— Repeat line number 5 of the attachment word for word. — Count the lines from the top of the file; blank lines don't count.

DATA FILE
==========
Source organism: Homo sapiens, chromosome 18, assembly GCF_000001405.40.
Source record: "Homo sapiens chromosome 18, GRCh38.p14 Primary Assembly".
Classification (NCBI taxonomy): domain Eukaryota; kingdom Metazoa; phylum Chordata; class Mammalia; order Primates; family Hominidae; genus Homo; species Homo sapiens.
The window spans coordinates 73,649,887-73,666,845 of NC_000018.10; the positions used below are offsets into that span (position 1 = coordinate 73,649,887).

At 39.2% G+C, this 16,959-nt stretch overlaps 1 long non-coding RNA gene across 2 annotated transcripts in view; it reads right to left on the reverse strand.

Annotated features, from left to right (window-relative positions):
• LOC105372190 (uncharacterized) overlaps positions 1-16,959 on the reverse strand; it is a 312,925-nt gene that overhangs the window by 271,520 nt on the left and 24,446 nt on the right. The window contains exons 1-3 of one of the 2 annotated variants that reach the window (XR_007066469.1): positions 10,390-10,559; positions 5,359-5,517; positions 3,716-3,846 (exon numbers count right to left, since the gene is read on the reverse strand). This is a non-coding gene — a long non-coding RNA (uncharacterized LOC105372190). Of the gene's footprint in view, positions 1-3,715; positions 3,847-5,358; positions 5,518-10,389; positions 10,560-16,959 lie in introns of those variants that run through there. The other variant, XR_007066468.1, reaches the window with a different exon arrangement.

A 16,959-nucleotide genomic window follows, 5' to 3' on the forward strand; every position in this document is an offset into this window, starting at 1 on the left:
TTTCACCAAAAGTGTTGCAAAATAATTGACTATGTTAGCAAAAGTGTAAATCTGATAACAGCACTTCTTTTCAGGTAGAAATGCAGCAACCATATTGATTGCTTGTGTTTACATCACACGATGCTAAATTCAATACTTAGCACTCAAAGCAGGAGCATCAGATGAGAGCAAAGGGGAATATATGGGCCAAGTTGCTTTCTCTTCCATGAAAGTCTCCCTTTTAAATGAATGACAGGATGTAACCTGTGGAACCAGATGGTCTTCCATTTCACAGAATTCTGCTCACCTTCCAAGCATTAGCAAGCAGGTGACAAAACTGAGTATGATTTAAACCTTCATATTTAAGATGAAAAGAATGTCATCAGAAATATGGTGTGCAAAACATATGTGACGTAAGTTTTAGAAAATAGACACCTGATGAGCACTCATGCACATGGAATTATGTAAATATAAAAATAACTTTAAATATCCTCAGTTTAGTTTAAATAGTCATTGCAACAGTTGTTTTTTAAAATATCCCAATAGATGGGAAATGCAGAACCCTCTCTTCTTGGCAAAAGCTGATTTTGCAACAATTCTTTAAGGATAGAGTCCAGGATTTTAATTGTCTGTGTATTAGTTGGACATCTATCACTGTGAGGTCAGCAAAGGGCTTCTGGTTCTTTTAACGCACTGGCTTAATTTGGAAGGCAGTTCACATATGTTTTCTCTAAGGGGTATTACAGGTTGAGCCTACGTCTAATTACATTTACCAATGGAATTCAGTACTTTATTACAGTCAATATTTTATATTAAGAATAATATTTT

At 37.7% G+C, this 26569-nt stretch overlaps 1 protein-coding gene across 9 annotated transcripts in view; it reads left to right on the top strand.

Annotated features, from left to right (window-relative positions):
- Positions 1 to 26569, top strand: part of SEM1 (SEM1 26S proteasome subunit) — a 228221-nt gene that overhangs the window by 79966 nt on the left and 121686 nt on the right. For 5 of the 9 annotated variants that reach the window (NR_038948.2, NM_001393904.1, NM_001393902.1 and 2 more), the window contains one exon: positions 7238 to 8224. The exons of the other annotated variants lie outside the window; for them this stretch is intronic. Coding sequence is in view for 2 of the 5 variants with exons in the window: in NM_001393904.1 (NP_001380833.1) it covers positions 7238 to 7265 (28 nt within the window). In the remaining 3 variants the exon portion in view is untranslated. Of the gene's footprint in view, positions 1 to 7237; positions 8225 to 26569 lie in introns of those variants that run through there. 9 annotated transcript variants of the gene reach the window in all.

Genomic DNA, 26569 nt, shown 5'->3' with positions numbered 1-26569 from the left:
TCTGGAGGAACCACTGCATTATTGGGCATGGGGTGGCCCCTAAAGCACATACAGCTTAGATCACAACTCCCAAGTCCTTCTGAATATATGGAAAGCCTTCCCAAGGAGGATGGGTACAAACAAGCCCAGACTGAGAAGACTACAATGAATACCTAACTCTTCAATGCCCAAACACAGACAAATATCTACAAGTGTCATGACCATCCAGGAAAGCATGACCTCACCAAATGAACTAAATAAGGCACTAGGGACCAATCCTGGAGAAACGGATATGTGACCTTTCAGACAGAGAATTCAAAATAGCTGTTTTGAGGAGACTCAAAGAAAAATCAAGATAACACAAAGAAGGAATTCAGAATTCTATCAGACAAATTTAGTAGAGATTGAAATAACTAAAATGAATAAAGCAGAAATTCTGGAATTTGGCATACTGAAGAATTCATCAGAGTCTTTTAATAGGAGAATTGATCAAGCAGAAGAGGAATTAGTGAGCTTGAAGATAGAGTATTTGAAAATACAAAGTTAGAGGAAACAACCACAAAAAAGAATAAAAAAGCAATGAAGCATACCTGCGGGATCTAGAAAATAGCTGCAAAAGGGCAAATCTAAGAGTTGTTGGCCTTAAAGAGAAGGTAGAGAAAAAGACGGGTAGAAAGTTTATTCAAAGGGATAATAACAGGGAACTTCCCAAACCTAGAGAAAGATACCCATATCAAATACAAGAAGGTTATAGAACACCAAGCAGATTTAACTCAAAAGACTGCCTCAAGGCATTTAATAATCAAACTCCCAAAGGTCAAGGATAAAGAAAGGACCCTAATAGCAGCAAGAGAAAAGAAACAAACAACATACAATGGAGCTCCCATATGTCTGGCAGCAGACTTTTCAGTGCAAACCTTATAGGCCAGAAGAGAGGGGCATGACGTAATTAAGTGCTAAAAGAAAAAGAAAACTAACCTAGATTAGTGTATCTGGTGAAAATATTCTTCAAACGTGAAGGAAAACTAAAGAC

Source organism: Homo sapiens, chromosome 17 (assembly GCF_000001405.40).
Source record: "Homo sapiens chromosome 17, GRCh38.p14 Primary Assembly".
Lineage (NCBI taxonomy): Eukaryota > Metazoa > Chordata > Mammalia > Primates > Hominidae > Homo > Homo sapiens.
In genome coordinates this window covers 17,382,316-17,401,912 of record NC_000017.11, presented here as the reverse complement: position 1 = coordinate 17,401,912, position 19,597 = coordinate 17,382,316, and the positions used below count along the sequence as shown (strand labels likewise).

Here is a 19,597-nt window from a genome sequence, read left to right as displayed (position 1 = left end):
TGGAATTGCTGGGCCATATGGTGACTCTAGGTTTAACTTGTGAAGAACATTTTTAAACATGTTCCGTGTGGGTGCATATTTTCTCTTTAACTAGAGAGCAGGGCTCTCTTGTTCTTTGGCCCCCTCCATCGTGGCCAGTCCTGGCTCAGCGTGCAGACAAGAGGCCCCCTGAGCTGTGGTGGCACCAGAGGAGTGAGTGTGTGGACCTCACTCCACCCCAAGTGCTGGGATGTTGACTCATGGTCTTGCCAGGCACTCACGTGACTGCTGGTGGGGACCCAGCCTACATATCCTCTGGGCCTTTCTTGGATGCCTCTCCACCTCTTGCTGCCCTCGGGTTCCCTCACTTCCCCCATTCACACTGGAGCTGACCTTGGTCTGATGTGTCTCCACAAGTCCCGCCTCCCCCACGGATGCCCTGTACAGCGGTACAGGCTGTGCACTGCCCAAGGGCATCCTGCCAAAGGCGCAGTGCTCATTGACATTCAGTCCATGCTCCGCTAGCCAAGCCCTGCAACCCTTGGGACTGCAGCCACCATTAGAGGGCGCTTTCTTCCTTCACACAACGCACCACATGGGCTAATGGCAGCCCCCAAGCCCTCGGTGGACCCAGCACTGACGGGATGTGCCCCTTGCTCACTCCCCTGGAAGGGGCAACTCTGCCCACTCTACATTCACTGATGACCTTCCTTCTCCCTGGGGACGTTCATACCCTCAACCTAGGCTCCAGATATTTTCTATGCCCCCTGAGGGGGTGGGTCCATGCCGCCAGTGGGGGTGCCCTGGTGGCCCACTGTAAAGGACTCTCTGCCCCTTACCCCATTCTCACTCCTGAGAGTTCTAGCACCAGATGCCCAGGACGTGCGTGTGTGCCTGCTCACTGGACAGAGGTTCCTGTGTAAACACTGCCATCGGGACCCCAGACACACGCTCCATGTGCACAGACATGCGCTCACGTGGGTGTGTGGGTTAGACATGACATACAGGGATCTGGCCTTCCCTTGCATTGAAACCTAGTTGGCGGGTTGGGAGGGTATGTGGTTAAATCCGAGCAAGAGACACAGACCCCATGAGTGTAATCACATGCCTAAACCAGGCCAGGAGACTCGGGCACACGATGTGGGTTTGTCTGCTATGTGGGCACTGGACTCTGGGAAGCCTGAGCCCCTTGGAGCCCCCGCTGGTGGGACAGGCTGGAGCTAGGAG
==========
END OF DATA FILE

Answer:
At 39.2% G+C, this 16,959-nt stretch overlaps 1 long non-coding RNA gene across 2 annotated transcripts in view; it reads right to left on the reverse strand.